Direct addressing is feasible in situations when memory is not a constraint. What if we need extra memory? That is, the number of keys is greater than the number of memory locations possible. In such cases, the flexibility of hash tables can be used.

Hash Function

The value is allotted to keys based on the hash function. The hash function can be any function. The only requirement is it allows a new and unique key for different values. If two values get the same key, such a situation is called a collision. The hash function is used to transform the key into the index. Obtaining such ideal hash functions is a tough job.

Characteristics of Good Hash Functions

An ideal hash function obeys the following properties:

  • Minimal number of collisions
  • Not computationally intensive
  • Uniform distribution of keys for various values
  • Maximum usage of the information present in the values

Let us discuss some of the strategies that complement hash functions and deal with collisions.

Separate Chaining

We use the concept of linked lists to resolve collisions. Upon collision for a given key, the new value is linked to the existing value at the location using linked lists. The process of adding elements using a linked list is similar to a chain. Hence, the name separate chaining. This method is easy to implement but is memory intensive. Each link adds on a new pointer and therefore additional memory space is required. While using the hash table, if the length of the linked list is too long, then the lookup time increases to O(n) from O(1). This defeats the purpose of implementing a hash table.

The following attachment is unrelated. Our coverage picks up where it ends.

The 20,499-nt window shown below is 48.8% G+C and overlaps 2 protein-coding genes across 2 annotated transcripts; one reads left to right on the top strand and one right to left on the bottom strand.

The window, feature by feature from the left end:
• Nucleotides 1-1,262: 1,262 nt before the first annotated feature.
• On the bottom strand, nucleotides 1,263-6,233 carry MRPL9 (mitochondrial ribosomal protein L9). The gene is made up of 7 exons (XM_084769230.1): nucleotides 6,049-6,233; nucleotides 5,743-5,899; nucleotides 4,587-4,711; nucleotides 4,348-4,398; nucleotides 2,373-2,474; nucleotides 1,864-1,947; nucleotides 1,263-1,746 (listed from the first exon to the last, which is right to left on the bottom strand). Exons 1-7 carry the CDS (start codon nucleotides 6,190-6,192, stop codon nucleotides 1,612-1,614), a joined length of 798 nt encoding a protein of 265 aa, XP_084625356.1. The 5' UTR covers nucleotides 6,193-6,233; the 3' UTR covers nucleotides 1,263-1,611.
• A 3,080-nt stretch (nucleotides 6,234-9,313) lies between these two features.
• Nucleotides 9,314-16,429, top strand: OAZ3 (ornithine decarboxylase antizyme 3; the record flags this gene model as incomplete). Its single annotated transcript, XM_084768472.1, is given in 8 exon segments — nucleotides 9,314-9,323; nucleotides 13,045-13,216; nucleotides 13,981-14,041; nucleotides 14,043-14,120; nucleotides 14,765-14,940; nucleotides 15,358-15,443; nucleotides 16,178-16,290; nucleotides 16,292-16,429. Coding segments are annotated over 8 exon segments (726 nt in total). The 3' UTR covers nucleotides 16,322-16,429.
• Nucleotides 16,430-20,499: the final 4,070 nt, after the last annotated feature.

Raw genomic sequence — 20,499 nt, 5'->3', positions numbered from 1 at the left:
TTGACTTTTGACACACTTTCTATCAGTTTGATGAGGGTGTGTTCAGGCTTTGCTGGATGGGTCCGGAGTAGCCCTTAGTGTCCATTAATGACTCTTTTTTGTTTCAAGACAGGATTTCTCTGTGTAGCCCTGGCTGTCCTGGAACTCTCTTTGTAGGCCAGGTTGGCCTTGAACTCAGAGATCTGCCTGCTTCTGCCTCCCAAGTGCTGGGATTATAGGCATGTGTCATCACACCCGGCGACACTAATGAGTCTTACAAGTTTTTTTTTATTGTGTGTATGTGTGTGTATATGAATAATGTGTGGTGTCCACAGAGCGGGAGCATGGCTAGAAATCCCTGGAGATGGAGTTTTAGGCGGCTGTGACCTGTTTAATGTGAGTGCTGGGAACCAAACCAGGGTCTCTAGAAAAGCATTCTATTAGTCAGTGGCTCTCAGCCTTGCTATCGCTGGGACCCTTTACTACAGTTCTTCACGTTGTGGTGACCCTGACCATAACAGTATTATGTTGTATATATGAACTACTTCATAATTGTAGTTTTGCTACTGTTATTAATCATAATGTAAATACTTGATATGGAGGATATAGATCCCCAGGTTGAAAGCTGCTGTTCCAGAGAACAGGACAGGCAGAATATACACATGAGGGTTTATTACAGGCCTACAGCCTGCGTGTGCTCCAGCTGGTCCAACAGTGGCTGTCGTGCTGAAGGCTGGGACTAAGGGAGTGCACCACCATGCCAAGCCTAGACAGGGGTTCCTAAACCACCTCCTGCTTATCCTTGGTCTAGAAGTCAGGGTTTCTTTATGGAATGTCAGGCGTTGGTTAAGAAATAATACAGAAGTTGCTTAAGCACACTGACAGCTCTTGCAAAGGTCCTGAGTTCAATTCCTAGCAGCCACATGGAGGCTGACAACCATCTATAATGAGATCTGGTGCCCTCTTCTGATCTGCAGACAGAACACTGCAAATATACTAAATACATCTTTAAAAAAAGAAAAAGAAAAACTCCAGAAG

Open Addressing

Open addressing is one such technique which stores all the keys in the hash table, rather than extending values via other data structures. The collision is resolved using a process called probing. If a collision occurs, then the next nearest empty location is filled with the value. Such an algorithm is called linear probing. The disadvantage of linear probing is it causes clustering of values if the number of collisions increases.

A more preferred method is to space the values in the memory location. Thus, the problem of clustering is solved offering all the advantages of optimal hash functions. This type of probing is called quadratic probing. Upon each collision, the memory location selected is farther away from the original key that resulted in the collision.

Bloom Filters: Introduction

Bloom filters are an exciting application of the hash tables. They are used to check for membership of elements in a set. You may be wondering, why is membership of any significance to a programmer. Let’s consider the example of matching two strings. You may have guessed that checking for passwords from a database is one such use case scenario. The passwords are encrypted and then stored in the database for security reasons. The hashed values are very long strings, usually 70+ characters. In such cases, when two strings need to be compared character by character, string matching algorithms take O(n). Bloom filter, on the other hand, takes O(1) to accomplish the same task.

Additionally, what is the advantage of using a bloom filter? Bloom filters reduce the number of calls made to resources such as servers and databases, by quickly eliminating inputs that don’t match with the actual value. Let’s understand this in a bit more detail, by looking at how bloom filters use hashing.